- Pass and Membership Options: 24-hour pass ($15); single-ride pass ($3 for 30 minutes); annual membership ($99 with 15 additional minutes free on each ride)
- Passholder Usage Fees: First 30 minutes free; all subsequent 30-minute periods $3
- Membership Usage Fees: First 45 minutes free; all subsequent 30-minute periods $3
Divvy is administered by a partnership between the Chicago Department of Transportation, the suburb of Evanston, and the ridesharing company Lyft. Divvy is available 24 hours per day year-round, even in the depths of the Chicago winter. (“Available,” however, doesn’t necessarily mean “fun to use.”)
Divvy is well-integrated with Chicago’s transit system. The largest stations are adjacent to L stations, with smaller hubs in neighborhoods. Sightseers are sure to appreciate the numerous stations throughout the Loop and along Chicago’s trail- and park-studded lakefront.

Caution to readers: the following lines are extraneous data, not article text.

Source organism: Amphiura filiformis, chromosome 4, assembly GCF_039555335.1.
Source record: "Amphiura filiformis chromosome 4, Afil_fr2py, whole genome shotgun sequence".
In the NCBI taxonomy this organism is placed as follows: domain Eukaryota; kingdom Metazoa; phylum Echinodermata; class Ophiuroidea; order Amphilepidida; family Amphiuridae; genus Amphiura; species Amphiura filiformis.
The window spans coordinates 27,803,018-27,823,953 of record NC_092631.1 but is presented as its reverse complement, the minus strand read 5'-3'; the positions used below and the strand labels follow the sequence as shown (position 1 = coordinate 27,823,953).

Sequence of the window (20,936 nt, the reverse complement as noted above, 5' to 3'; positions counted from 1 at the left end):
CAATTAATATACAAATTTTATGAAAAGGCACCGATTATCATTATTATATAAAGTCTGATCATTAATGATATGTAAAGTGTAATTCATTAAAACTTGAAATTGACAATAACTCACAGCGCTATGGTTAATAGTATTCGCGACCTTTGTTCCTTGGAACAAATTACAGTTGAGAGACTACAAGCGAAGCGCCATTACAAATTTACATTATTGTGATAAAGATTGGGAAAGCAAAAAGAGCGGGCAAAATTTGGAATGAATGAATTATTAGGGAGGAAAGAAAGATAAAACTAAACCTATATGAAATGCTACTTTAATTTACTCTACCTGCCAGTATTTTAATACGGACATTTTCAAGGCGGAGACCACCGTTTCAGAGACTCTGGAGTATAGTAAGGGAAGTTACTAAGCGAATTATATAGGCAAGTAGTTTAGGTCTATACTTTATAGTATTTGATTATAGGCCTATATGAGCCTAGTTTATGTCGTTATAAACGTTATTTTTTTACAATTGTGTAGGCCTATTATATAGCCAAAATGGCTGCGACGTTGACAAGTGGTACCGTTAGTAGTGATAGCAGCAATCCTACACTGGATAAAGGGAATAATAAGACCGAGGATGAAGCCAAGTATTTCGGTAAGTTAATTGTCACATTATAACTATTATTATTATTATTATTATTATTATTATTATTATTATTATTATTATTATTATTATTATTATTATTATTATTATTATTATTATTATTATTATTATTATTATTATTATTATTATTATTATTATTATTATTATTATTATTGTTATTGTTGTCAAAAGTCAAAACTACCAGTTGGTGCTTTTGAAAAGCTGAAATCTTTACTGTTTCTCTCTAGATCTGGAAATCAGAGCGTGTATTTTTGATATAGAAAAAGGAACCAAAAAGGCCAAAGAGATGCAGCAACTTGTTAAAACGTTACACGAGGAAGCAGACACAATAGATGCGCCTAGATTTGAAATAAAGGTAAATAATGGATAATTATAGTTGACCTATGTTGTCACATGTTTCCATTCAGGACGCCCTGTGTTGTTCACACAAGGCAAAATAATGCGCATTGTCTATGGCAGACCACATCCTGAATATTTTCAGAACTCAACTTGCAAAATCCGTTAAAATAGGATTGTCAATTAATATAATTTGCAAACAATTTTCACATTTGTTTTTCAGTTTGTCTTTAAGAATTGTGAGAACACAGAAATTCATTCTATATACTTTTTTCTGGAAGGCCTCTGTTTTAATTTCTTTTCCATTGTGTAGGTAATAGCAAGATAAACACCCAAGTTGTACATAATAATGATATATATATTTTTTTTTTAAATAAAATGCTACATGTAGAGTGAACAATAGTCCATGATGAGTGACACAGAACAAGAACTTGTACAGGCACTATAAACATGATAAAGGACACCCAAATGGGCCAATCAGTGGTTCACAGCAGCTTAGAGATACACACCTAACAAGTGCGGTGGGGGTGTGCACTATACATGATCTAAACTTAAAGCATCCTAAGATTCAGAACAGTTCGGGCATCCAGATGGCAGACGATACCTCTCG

3. Citi Bike — New York City, New York
- Number of Bikes: Over 12,000
- Number of Stations: Over 600
- Geographical Area Served: Most of Manhattan; much of Brooklyn; parts of Queens; core neighborhoods in Jersey City, New Jersey. The system is in the process of a multiyear expansion that will further expand coverage in the outer boroughs.
- Pass and Membership Options: 24-hour pass ($12); three-day pass ($24); single ride ($3); annual membership ($169, with an additional 15 minutes free on each ride). Multiple subsidies are available for low-income riders, residents of New York City public housing, and military veterans.